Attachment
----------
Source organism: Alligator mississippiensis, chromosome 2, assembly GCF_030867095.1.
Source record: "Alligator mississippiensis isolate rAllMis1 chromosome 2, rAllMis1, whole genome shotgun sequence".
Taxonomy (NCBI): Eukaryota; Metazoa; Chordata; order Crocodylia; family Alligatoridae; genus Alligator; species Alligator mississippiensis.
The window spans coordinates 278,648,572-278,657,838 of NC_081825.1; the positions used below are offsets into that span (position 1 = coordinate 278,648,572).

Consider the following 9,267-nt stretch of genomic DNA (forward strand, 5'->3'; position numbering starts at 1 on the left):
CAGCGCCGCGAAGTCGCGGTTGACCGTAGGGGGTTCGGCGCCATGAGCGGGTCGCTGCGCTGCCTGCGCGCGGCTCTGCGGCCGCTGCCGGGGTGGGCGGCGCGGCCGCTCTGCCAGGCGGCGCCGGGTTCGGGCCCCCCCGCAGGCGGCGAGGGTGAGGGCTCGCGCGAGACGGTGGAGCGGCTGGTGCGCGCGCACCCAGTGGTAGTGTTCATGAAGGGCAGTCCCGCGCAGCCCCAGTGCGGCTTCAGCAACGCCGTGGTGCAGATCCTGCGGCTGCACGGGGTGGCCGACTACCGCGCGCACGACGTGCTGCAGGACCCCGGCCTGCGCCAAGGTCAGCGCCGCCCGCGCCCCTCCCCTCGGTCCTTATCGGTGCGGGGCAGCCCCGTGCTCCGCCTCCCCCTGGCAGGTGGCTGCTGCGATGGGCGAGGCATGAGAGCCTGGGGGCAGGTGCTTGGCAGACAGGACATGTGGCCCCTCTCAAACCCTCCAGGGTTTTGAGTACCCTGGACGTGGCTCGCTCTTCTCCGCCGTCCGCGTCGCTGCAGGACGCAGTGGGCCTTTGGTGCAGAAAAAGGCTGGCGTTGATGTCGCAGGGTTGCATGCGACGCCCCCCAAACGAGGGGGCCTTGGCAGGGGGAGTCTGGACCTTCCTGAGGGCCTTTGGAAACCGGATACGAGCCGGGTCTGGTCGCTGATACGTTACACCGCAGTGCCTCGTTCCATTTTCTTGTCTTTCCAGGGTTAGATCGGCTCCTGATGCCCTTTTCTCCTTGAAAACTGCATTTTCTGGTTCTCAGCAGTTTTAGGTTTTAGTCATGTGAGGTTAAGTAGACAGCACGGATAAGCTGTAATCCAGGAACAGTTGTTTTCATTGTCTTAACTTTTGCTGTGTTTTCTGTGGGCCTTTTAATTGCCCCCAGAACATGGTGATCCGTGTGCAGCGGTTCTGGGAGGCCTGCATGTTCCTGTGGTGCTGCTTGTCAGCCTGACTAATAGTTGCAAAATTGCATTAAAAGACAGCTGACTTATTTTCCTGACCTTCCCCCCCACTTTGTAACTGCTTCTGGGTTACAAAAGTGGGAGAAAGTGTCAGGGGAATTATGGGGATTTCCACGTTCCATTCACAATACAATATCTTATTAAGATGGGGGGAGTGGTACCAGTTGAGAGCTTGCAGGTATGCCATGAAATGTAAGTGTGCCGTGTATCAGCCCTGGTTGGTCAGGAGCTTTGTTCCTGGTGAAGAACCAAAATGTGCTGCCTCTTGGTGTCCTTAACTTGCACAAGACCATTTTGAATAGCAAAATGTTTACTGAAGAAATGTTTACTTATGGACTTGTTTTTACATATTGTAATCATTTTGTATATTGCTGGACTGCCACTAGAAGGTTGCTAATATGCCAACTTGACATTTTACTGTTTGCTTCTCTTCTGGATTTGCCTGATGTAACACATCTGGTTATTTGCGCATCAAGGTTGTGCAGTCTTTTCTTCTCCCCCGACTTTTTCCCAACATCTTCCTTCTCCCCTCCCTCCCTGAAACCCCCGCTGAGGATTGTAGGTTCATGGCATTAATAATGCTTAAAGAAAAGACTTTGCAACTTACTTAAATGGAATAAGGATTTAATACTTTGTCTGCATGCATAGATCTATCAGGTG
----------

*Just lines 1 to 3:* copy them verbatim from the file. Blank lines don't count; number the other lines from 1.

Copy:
Source organism: Alligator mississippiensis, chromosome 2, assembly GCF_030867095.1.
Source record: "Alligator mississippiensis isolate rAllMis1 chromosome 2, rAllMis1, whole genome shotgun sequence".
Taxonomy (NCBI): Eukaryota; Metazoa; Chordata; order Crocodylia; family Alligatoridae; genus Alligator; species Alligator mississippiensis.